Facing lies, torture, and a life of forced labor is the faith that she has strong enough to survive? And is God even there? After all where was God during the famine that has hurt her country? And where was God when her family was taken during the night? And how can her parents have different responses when her very life is threatened by the government agents?
The Beloved Daughter is a heart wrenching journey of faith and love. What would you sacrifice for your daughter? Would you deny your Savior or would you sacrifice your daughter? This is a question that haunts Chung-Cha and it is the premise of The Beloved Daughter.
I was provided a copy of this title by the author Alana Terry in exchange for my honest review.
Chung-Cha is a character whose story comes full circle and her choices make her a compelling character with whom I could empathize with.
First time I ever heard Kathy Garver and I found her performance compelling and dramatic.
I really like the name The Beloved Daughter and feel it suits the story very well.
This was a riveting story. It's not something I would usually read, but I could not stop listening. From the first words, I was hooked.
She really did a great job, especially with different voices. There was never a moment when you didn't know which character was speaking.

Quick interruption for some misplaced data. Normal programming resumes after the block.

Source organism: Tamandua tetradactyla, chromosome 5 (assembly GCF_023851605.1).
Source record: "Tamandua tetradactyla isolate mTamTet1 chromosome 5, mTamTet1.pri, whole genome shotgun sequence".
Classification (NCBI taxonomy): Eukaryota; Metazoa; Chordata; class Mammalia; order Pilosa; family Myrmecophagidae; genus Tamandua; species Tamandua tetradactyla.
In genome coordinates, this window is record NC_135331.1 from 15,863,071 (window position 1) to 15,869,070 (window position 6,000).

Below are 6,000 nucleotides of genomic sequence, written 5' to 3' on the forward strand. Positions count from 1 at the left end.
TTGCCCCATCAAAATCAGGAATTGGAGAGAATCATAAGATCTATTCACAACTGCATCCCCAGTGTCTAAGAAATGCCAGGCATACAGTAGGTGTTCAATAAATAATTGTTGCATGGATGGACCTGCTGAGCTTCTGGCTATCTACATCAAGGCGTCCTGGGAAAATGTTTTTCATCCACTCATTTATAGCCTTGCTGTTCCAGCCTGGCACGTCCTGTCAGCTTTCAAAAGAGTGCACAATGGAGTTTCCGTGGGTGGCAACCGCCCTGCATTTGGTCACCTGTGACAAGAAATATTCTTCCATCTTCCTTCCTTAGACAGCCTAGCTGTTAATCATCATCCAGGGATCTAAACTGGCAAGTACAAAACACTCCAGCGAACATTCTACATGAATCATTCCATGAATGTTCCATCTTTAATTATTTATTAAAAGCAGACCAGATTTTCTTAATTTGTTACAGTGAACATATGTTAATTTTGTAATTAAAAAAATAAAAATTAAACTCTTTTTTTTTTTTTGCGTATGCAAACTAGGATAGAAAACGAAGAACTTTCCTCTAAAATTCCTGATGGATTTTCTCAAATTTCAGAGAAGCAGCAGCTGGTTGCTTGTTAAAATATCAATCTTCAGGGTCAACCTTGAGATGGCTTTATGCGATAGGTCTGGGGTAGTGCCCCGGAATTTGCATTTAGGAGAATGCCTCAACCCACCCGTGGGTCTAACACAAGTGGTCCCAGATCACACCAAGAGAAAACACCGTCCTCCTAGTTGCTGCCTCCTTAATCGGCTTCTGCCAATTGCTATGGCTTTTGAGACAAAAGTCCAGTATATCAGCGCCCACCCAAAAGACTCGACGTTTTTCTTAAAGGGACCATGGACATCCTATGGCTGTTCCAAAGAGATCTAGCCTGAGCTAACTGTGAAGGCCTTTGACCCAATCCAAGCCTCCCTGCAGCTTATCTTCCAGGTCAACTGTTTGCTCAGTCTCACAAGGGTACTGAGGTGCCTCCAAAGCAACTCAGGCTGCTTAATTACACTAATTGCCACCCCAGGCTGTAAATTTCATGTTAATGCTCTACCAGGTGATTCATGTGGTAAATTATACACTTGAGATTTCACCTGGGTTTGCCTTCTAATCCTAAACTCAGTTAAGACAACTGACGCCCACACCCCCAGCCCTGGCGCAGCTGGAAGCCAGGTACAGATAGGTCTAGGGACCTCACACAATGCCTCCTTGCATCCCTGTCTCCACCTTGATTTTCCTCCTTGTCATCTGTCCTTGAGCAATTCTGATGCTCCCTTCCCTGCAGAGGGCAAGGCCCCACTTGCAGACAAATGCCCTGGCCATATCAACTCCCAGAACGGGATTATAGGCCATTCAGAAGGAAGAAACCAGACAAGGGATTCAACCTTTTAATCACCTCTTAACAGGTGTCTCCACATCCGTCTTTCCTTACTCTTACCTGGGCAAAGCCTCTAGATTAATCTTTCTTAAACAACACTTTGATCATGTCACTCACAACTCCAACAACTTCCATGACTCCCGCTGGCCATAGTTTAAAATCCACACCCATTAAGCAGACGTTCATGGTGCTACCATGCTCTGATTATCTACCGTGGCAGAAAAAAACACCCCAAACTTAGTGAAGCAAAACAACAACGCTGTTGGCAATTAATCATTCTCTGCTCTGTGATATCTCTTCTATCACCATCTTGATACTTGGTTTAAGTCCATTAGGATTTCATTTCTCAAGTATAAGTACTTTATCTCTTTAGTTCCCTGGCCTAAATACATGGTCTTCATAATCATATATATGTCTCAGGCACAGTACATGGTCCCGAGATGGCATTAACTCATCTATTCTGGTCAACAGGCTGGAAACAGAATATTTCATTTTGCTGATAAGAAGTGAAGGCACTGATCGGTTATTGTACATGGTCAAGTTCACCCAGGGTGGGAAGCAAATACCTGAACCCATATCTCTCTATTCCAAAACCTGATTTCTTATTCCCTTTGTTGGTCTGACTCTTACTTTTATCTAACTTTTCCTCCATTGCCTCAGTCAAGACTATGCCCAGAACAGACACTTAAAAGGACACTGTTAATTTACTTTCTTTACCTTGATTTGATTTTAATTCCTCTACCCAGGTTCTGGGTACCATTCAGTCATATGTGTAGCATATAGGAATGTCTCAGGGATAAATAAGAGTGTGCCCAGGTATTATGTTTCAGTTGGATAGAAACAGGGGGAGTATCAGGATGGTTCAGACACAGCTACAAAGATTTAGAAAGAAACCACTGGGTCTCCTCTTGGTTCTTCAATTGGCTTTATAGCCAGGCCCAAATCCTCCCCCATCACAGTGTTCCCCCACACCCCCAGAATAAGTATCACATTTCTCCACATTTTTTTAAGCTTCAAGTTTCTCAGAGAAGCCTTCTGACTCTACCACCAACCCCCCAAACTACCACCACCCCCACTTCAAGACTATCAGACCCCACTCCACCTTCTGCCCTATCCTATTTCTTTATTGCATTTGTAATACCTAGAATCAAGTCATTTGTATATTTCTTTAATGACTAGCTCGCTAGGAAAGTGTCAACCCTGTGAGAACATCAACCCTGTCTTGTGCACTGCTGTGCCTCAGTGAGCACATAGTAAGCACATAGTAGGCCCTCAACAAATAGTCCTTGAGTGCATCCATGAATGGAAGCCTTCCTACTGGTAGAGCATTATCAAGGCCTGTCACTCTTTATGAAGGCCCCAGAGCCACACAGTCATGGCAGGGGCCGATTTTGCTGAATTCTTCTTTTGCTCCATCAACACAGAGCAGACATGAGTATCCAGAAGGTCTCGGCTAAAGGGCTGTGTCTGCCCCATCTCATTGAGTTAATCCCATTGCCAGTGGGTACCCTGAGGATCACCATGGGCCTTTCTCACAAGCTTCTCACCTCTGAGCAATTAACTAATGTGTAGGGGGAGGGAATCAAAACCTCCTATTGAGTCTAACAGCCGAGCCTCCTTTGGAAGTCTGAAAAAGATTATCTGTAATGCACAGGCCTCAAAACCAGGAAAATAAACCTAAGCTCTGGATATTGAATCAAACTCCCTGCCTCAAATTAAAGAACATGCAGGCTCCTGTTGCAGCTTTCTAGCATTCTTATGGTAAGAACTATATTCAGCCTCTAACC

Chung-Cha - I really want to know the rest of her story.
I have always been aware of the persecution Christians in other parts of the world face. This book really opened my mind and my heart to the REALITY of this. What would I do if someone held a gun to my child's head and told me to deny Christ or they would kill him? For that matter, would I deny Him if I were sent to prison and abused as Chung-Cha was? This book definitely has touched my heart. I was given this book by the author and The Book Club Network, Inc. for review purposes, but I enjoyed it so much, I will be gifting my Pastor and Sunday School teacher a copy.
I'm a religious person, but I feel double crossed (no pun intended). This is pure Evangelical Christian propaganda. There is no inking of an authentic Korean voice. While the description of the prison camp is doubtless realistic, the rest is pure drivel. It is poorly written and completely unbelievable. It is a Western Christian fantasy that maps unrealistic and racist stereotypes on another culture. Ridiculous.
No cartoonish bad guys.
amazing, memorable, thought-provoking
Chung-Cha's father - his faith was steadfast in the midst of horrendous adversity
Kathy Garver brings each character to life. She does an amazing job with such a variety of characters.
Chung-Cha simply because she is not just a character in a book. Everything that she goes through could be any young woman's true story living in North Korea or any other country that persecutes Christians in this day and age.